The finished article

God knows Jimmy Anderson has known pain at Adelaide.

Four years ago, he was pasted all round the ground.

Since then he earned the reputation of someone who either bowled like Jesus or who sent down the rankest kind of ungodly, wayward filth imaginable. For the England fan, trying to predict which Jimmy would turn up on any given day proved a short-cut to distraction.

The talk before this series was that he would be cannon fodder on decks conducive to batting.

Today, he not only earned himself some karmic compensation for Brisbane, but he also proved that the callow youth, the unfinished, undisciplined article – whose only wicket here in ‘06 was Glenn McGrath’s and who took only five wickets in the entire series at 82.60 – has been banished forever.

It was a fair assumption to make (and one based on bitter experience) that the team batting first would put big runs on the board. No one could possibly have imagined that by the end of the first day, Australia would be blown away for 245, with Anderson the man who not only lit the fuse in his explosive first two overs, but who would lead the other England bowlers in a merry war dance around the burning wreckage.

It was a team effort, this; Broad, Swann and Finn chipping in and backed up by superb ground fielding, and Jonathan Trott setting the tone early on with his dead-eyed throwing down of the stumps to run out Simon Katich off only the fourth ball of the day.

But it was Anderson who was the day’s undisputed star. David Saker, England’s bowling coach, has impressed upon his charges the importance of line and length when conditions are unhelpful. Aim for the stumps. Bowl full. Execute the basics. Give the bastards nothing. Anderson showed today that in this he has been a willing and attentive pupil.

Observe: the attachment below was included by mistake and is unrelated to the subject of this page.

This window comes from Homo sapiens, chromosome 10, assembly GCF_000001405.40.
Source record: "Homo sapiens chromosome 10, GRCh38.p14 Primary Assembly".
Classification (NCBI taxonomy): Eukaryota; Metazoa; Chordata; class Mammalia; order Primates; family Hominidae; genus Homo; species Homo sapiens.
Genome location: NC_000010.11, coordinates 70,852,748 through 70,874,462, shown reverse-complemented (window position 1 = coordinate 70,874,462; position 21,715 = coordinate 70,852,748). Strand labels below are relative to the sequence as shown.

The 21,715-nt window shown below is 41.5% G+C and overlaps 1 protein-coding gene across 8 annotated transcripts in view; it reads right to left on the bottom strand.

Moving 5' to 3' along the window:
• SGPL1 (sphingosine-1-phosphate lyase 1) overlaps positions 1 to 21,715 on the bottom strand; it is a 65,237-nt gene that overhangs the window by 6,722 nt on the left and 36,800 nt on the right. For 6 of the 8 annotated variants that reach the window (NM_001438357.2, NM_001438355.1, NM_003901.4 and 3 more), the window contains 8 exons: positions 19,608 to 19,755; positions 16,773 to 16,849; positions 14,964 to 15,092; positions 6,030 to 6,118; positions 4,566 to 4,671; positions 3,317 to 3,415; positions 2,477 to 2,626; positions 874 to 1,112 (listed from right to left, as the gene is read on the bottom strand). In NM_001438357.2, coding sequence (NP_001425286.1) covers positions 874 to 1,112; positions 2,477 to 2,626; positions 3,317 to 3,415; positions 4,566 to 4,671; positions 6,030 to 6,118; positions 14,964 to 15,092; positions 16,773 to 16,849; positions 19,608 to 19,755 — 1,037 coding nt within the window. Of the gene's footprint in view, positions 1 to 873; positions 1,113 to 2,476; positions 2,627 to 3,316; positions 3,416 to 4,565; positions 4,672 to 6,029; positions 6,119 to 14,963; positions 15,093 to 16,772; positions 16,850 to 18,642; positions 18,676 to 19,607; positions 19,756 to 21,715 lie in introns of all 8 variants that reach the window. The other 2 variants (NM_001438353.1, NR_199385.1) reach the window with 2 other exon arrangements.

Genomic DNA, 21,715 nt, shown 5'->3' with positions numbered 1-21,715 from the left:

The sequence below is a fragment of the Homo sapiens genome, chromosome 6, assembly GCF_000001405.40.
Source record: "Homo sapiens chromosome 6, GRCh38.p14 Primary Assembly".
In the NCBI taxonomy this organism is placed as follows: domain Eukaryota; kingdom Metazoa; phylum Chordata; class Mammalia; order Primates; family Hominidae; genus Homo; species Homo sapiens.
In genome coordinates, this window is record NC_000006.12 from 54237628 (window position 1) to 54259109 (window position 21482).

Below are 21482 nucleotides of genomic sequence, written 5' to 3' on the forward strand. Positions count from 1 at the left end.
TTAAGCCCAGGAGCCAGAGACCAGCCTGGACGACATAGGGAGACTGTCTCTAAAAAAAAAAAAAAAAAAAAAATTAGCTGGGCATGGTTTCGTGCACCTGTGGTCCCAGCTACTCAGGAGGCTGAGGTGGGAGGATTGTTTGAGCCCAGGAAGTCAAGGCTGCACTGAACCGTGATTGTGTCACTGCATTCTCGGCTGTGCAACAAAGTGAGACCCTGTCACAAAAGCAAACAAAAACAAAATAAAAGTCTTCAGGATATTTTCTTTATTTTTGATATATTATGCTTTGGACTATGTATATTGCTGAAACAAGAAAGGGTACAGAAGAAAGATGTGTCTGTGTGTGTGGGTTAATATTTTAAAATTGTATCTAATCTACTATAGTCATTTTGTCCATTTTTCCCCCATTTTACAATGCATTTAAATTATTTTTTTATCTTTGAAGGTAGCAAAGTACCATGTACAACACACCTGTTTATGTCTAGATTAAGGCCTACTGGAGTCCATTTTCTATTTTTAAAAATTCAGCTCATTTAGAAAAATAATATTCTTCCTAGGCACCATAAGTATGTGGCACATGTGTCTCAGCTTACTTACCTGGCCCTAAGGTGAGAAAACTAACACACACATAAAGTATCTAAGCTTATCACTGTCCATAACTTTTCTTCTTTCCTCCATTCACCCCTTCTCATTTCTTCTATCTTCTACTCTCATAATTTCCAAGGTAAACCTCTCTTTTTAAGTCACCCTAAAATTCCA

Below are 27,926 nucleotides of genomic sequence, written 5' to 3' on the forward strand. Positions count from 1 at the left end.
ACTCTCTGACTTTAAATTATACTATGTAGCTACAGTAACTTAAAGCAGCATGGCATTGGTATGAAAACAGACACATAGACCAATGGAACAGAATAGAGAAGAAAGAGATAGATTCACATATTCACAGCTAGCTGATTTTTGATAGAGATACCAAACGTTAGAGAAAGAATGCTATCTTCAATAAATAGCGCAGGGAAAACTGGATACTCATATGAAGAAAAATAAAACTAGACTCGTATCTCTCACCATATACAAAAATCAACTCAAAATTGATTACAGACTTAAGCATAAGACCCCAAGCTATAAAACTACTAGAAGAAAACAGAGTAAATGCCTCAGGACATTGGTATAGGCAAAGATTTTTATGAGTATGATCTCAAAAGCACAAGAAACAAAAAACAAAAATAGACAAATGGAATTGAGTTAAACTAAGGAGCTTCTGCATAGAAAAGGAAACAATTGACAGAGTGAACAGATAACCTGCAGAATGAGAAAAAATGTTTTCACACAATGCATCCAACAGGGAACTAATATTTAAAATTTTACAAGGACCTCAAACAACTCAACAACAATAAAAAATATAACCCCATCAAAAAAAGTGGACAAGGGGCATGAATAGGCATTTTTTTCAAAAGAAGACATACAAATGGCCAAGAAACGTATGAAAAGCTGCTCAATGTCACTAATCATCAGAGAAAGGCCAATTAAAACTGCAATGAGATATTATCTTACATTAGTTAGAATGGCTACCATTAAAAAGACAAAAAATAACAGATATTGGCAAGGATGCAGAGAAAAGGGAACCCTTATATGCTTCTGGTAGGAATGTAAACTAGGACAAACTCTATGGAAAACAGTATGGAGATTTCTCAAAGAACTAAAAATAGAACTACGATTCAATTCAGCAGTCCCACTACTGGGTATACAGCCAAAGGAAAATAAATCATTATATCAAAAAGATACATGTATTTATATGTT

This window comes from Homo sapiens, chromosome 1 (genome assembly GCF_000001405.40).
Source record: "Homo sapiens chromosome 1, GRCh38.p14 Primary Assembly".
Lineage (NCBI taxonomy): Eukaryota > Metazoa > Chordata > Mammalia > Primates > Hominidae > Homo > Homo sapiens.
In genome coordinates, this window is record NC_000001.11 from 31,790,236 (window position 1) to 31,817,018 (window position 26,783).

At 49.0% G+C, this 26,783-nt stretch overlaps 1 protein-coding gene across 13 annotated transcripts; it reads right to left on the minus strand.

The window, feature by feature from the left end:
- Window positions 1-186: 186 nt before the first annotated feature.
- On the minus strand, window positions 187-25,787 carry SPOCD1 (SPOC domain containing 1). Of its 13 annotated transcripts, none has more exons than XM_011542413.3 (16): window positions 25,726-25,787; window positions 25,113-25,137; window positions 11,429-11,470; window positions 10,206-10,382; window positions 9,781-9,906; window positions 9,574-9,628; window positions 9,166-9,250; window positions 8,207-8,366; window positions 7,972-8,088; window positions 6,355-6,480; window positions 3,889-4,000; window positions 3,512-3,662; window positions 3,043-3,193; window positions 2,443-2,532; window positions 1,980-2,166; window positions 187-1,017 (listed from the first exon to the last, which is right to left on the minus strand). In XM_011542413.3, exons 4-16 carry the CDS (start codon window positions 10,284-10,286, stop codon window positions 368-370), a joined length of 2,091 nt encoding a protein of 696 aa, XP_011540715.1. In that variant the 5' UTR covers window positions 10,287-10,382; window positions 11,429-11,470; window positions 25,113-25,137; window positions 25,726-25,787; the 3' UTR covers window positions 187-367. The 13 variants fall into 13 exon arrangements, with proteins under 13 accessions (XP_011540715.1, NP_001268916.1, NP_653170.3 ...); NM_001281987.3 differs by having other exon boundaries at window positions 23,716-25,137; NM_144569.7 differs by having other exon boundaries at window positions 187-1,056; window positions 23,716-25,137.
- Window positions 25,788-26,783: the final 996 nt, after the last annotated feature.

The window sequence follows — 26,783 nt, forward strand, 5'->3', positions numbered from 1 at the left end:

Katich dispatched back to the pavilion, Ricky Ponting came to the crease on the back of a fluent 51 in the 4th innings at Brisbane. He lasted only one ball, playing forward to a beauty of an outswinging delivery that found the edge and ended up in the hands of a jubilant Graeme Swann at second slip.

Michael Clarke was Anderson’s second victim, gone for only 2 to a ball that straightened and came back in. Struggling with woeful form and a back injury, he averages 17.81 in 17 innings at number four, and he must surely now come under extreme scrutiny. Hilditch and co. could do worse than picking someone like David Hussey as a replacement while Clarke takes time out of the international game to get himself right.

Australia failed today because they came up against a bowler who is not only nigh-on unplayable when the ball is swinging, but who is now pretty damned good at the basic stuff as well. The batting was a tale of individual failures, and starts squandered and thrown away. Only Mike Hussey and Brad Haddin succeeded in keeping the wreckage afloat long enough to avoid complete capitulation.

England’s batsmen must now repay the efforts of their bowlers and set the kind of total they must have dreaded from their opponents when Andrew Strauss lost the toss.

Day 2 will be the big push. It will be the day that could determine this series. This will remain a good batting wicket, but they will be facing a fired up Doug Bollinger and Ryan Harris, who, though bowling with a chronic knee injury, sent the last ball of the day down at 94mph.

If this series has so far taught us anything, it is that deviations from the expected order of things can and will occur. England have the upper hand, but only graft and application will put this game beyond Australia’s reach.

One Response to “The finished article”

  1. […] This post was mentioned on Twitter by Craig Lewis, Money Mo Licker and Masuud Qazi, legsidefilth. legsidefilth said: BlogSideFilth: The finished article #cricket #Ashes #Eng #Aus […]

Leave a Reply